“And the Pharisees came forth and began to question Him, seeking a sign from Heaven, tempting Him.  And he sighed deeply in His Spirit. . .”

Mark 8:11-12a

We should never wonder if He understands how we feel or what we’re going through.

“And He sighed deeply in His Spirit.”

The Greek word “anastenazo” is used here for “sighed deeply” and comes from “stenazo,” which means “to be in straits, groan, be filled with grief, etc.”  And, when we realize that root word comes from a deeper root word “stenos” and means “a narrowing, hemming in, constricting of, etc.,” we realize it’s that deep, baffled sigh of emotion that arises from the depth of our being.

Believe it or not, it’s the same word and meaning that’s used in Rom. 8:26 where it talks of the Holy Spirit assisting us in prayer “with groaning which cannot be uttered or put into words.”  Thus, it’s the picture of one agonizing over something.  In the case of our Manna He was grieving over the Pharisees’ critical attitudes and constant attacking.  It was a “vexation of spirit,” if you will, that basically said “What can change their hearts?”  And, sadly, in their case—and in many folks’ lives today—the answer is “Nothing” apart from broken-hearted repentance.

There was another time Jesus “groaned in His Spirit”—during the time He drew near to Mary and Martha’s house on His way to raise Lazarus from the dead (Jn. 11:33, 38).  But, this time the Greek word “embrimaomai” is used for “groaned” and basically means “to snort with anger, great indignation, to sigh with chagrin, etc.”  Thus, it’s the picture of exasperation, not empathy, and was brought on primarily because of Mary, Martha and the mourners’ unbelief (vv.20-32, 36-38).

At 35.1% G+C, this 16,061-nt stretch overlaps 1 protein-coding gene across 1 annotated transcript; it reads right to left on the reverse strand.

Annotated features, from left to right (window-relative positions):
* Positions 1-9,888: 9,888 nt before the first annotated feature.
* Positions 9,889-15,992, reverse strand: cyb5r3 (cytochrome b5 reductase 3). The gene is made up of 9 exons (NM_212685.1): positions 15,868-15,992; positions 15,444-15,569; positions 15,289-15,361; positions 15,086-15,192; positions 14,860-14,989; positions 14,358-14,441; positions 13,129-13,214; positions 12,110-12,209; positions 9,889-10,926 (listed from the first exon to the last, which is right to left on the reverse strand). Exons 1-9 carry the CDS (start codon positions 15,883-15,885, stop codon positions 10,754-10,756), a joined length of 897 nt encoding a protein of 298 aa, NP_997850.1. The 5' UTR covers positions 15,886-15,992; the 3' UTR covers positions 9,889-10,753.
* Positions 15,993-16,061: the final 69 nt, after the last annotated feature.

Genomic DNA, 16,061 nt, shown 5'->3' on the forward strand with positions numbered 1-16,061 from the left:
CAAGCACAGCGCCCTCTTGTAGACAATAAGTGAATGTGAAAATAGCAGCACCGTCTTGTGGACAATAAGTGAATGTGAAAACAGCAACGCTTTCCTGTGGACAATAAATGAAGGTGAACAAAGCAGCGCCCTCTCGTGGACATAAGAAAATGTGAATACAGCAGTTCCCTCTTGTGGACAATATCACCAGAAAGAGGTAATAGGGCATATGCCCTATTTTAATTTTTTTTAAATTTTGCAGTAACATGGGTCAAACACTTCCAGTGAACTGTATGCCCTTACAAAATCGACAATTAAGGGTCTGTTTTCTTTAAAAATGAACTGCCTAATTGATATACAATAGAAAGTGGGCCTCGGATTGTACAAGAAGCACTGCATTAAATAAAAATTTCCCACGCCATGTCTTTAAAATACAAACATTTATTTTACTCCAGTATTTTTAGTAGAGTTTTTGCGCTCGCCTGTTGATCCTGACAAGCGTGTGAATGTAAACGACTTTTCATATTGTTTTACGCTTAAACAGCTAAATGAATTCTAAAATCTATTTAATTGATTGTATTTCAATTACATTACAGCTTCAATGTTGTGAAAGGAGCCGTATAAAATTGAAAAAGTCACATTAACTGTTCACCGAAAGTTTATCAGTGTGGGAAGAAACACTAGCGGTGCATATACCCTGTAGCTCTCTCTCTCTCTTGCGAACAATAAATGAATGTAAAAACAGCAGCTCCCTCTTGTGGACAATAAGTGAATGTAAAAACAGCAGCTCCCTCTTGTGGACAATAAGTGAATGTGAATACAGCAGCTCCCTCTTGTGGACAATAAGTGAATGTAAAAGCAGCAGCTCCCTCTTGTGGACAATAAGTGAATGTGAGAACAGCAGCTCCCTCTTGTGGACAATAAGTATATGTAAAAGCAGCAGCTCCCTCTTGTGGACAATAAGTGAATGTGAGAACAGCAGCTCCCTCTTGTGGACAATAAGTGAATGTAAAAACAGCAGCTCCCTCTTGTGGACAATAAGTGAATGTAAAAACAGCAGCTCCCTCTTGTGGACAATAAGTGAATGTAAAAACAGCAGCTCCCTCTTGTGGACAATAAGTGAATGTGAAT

No wonder He “was troubled (Grk. ‘tarasso’—‘to stir or agitate as rolling water, etc.’) and wept” (vv.33b, 35).  Their unbelief was tearing His heart out—even as it does today.  That’s why we should do all we can to lessen His “groaning, sighing and weeping” by doing all we can to cause Him delight.  And, we do that by “loving others as He has loved us” (Jn. 15:12) and willingly surrendering to Him in all we say and do.

How we should give thanks that it’s “by His Mercies that we’re not consumed and His compassions fail not and are new every morning because of His great faithfulness” (Lam. 3:21-23).  Truly, He was/is a “Man of sorrows, well-acquainted with our grief” (Is. 53:3b) and “was tempted in every way as we, yet without sin” (Heb. 4:14-16).

Oh Pilgrim, how long has it been since you stopped and gave thanks to the Lord Jesus for all He’s done for you?  Why not pause even now and do so?  Then, spend the rest of the day reflecting on His goodness to you, asking Him to help you to help Him sing, not sigh, today.  Amen and amen.

By Tom Smith Morning Manna Dated October 28, 2009

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